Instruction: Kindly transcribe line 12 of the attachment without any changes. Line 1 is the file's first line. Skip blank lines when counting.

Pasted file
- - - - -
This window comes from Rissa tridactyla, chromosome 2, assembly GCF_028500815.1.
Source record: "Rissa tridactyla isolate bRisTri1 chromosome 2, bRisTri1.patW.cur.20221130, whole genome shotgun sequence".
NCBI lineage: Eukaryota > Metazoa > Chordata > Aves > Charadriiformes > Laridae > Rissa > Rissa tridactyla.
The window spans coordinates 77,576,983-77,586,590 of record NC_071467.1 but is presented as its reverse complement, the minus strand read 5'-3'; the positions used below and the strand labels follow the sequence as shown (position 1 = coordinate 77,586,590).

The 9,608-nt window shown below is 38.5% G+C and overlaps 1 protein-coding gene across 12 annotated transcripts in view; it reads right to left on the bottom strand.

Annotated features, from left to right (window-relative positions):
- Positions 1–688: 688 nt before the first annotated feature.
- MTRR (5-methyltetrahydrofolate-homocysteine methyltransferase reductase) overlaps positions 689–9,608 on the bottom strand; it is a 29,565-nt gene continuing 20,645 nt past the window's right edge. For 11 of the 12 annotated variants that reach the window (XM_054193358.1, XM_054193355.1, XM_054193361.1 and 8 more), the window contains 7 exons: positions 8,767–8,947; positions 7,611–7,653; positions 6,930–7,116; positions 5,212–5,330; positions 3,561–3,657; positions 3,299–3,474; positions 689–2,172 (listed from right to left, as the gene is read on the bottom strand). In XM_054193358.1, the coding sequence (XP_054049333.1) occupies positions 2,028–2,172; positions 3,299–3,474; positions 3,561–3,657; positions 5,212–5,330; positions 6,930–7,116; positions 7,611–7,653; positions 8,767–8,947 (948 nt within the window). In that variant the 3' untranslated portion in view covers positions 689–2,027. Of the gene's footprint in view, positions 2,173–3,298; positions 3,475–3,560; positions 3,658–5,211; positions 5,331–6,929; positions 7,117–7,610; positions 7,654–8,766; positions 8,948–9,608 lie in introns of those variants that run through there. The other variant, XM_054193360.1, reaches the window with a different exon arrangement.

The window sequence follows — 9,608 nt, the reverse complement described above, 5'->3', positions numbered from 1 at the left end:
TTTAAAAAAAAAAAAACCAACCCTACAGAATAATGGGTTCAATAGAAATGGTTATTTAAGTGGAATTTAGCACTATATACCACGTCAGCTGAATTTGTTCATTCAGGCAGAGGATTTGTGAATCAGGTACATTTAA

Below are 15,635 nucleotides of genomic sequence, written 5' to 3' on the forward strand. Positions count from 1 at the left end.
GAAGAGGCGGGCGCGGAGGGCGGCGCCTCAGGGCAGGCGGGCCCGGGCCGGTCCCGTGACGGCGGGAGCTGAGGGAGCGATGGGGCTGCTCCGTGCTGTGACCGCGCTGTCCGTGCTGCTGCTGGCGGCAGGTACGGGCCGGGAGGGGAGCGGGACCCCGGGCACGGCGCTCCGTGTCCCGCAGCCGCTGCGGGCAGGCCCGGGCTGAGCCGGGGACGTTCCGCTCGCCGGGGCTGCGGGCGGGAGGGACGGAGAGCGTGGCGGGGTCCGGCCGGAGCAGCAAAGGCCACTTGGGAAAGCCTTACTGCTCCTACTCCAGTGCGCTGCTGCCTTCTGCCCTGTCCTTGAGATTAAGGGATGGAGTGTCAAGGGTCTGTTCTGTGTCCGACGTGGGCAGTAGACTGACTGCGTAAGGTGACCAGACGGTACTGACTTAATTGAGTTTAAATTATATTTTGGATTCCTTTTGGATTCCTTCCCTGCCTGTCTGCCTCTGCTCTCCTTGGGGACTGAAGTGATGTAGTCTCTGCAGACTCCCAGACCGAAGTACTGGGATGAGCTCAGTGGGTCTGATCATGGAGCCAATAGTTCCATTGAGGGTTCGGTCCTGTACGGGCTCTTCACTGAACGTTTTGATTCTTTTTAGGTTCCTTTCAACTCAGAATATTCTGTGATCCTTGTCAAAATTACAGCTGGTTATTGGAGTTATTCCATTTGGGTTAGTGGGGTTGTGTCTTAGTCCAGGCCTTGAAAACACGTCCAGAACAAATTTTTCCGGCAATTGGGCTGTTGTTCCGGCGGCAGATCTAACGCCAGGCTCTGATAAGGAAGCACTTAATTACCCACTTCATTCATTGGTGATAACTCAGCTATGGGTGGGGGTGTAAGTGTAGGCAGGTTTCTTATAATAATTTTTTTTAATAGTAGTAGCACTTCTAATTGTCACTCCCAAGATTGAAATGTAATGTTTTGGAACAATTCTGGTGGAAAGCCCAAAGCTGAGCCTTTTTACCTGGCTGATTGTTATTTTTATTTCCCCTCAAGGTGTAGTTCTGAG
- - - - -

GAAGAGGCGGGCGCGGAGGGCGGCGCCTCAGGGCAGGCGGGCCCGGGCCGGTCCCGTGACGGCGGGAGCTGAGGGAGCGATGGGGCTGCTCCGTGCTGTGACCGCGCTGTCCGTGCTGCTGCTGGCGGCAGGTACGGGCCGGGAGGGGAGCGGGACCCCGGGCACGGCGCTCCGTGTCCCGCAGCCGCTGCGGGCAGGCCCGGGCTGAGCCGGGGACGTTCCGCTCGCCGGGGCTGCGGGCGGGAGGGACGGAGAGCGTGGCGGGGTCCGGCCGGAGCAGCAAAGGCCACTTGGGAAAGCCTTACTGCTCCTACTCCAGTGCGCTGCTGCCTTCTGCCCTGTCCTTGAGATTAAGGGATGGAGTGTCAAGGGTCTGTTCTGTGTCCGACGTGGGCAGTAGACTGACTGCGTAAGGTGACCAGACGGTACTGACTTAATTGAGTTTAAATTATATTTTGGATTCCTTTTGGATTCCTTCCCTGCCTGTCTGCCTCTGCTCTCCTTGGGGACTGAAGTGATGTAGTCTCTGCAGACTCCCAGACCGAAGTACTGGGATGAGCTCAGTGGGTCTGATCATGGAGCCAATAGTTCCATTGAGGGTTCGGTCCTGTACGGGCTCTTCACTGAACGTTTTGATTCTTTTTAGGTTCCTTTCAACTCAGAATATTCTGTGATCCTTGTCAAAATTACAGCTGGTTATTGGAGTTATTCCATTTGGGTTAGTGGGGTTGTGTCTTAGTCCAGGCCTTGAAAACACGTCCAGAACAAATTTTTCCGGCAATTGGGCTGTTGTTCCGGCGGCAGATCTAACGCCAGGCTCTGATAAGGAAGCACTTAATTACCCACTTCATTCATTGGTGATAACTCAGCTATGGGTGGGGGTGTAAGTGTAGGCAGGTTTCTTATAATAATTTTTTTTAATAGTAGTAGCACTTCTAATTGTCACTCCCAAGATTGAAATGTAATGTTTTGGAACAATTCTGGTGGAAAGCCCAAAGCTGAGCCTTTTTACCTGGCTGATTGTTATTTTTATTTCCCCTCAAGGTGTAGTTCTGAG